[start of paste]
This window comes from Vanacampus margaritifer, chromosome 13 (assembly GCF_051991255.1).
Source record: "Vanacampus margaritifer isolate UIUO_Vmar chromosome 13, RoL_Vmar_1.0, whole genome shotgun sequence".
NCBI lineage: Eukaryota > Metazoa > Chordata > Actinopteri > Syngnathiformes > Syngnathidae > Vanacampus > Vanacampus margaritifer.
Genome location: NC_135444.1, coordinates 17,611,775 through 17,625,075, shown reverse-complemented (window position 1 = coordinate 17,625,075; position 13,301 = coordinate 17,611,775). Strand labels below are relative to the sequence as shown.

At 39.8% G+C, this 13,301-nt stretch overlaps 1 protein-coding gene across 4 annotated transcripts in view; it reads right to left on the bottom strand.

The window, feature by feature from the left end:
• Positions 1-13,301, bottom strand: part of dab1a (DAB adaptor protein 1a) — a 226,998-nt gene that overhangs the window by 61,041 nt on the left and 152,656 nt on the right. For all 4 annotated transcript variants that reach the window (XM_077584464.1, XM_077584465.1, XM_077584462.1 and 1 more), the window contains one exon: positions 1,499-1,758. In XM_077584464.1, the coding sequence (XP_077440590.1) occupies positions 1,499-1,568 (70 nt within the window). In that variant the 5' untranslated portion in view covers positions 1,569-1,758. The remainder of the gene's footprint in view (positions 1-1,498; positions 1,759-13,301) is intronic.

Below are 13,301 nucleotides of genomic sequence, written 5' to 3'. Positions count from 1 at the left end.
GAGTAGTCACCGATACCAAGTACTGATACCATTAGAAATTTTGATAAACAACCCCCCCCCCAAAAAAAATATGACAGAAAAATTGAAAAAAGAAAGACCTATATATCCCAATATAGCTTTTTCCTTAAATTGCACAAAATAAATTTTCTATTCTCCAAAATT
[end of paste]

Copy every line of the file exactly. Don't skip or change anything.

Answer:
This window comes from Vanacampus margaritifer, chromosome 13 (assembly GCF_051991255.1).
Source record: "Vanacampus margaritifer isolate UIUO_Vmar chromosome 13, RoL_Vmar_1.0, whole genome shotgun sequence".
NCBI lineage: Eukaryota > Metazoa > Chordata > Actinopteri > Syngnathiformes > Syngnathidae > Vanacampus > Vanacampus margaritifer.
Genome location: NC_135444.1, coordinates 17,611,775 through 17,625,075, shown reverse-complemented (window position 1 = coordinate 17,625,075; position 13,301 = coordinate 17,611,775). Strand labels below are relative to the sequence as shown.

At 39.8% G+C, this 13,301-nt stretch overlaps 1 protein-coding gene across 4 annotated transcripts in view; it reads right to left on the bottom strand.

The window, feature by feature from the left end:
• Positions 1-13,301, bottom strand: part of dab1a (DAB adaptor protein 1a) — a 226,998-nt gene that overhangs the window by 61,041 nt on the left and 152,656 nt on the right. For all 4 annotated transcript variants that reach the window (XM_077584464.1, XM_077584465.1, XM_077584462.1 and 1 more), the window contains one exon: positions 1,499-1,758. In XM_077584464.1, the coding sequence (XP_077440590.1) occupies positions 1,499-1,568 (70 nt within the window). In that variant the 5' untranslated portion in view covers positions 1,569-1,758. The remainder of the gene's footprint in view (positions 1-1,498; positions 1,759-13,301) is intronic.

Below are 13,301 nucleotides of genomic sequence, written 5' to 3'. Positions count from 1 at the left end.
GAGTAGTCACCGATACCAAGTACTGATACCATTAGAAATTTTGATAAACAACCCCCCCCCCAAAAAAAATATGACAGAAAAATTGAAAAAAGAAAGACCTATATATCCCAATATAGCTTTTTCCTTAAATTGCACAAAATAAATTTTCTATTCTCCAAAATT